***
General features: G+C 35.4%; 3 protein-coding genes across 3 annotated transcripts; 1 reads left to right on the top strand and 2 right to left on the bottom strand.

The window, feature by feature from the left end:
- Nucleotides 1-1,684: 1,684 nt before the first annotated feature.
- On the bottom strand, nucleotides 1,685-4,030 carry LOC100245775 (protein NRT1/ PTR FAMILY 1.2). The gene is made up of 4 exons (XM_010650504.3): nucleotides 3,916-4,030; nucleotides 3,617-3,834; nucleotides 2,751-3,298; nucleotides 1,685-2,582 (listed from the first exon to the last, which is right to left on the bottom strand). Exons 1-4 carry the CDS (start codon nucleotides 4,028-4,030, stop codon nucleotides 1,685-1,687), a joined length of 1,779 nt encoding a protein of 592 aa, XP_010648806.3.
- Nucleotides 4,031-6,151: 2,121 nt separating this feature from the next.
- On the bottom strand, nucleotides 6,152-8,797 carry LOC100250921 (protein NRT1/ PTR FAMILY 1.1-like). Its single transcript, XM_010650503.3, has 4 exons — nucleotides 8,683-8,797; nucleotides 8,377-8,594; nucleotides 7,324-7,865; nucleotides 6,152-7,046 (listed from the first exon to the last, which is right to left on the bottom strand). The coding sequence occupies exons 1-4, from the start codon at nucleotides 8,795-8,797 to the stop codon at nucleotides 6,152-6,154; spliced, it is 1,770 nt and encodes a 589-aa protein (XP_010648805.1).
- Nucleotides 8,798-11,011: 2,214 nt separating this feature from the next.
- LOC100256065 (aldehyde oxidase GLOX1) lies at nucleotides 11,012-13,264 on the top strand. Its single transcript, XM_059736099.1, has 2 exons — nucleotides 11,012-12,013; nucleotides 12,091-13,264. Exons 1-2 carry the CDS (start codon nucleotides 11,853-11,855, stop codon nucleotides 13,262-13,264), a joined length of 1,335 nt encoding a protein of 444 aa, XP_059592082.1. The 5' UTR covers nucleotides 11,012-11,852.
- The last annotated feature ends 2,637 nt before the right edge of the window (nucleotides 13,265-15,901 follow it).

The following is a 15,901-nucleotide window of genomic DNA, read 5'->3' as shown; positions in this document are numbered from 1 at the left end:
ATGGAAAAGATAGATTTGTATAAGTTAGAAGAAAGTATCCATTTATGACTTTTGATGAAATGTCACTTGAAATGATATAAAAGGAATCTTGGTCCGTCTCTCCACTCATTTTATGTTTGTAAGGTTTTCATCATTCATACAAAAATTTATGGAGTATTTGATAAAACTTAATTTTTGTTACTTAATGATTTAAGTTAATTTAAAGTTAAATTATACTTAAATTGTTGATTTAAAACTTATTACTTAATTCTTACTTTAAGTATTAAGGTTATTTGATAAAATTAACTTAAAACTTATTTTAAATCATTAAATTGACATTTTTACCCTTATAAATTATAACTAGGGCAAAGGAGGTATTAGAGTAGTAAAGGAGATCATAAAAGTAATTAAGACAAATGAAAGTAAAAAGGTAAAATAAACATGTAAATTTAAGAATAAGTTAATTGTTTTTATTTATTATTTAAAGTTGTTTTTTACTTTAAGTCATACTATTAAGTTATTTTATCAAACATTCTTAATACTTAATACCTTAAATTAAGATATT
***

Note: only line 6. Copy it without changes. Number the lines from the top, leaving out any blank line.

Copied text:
- On the bottom strand, nucleotides 6,152-8,797 carry LOC100250921 (protein NRT1/ PTR FAMILY 1.1-like). Its single transcript, XM_010650503.3, has 4 exons — nucleotides 8,683-8,797; nucleotides 8,377-8,594; nucleotides 7,324-7,865; nucleotides 6,152-7,046 (listed from the first exon to the last, which is right to left on the bottom strand). The coding sequence occupies exons 1-4, from the start codon at nucleotides 8,795-8,797 to the stop codon at nucleotides 6,152-6,154; spliced, it is 1,770 nt and encodes a 589-aa protein (XP_010648805.1).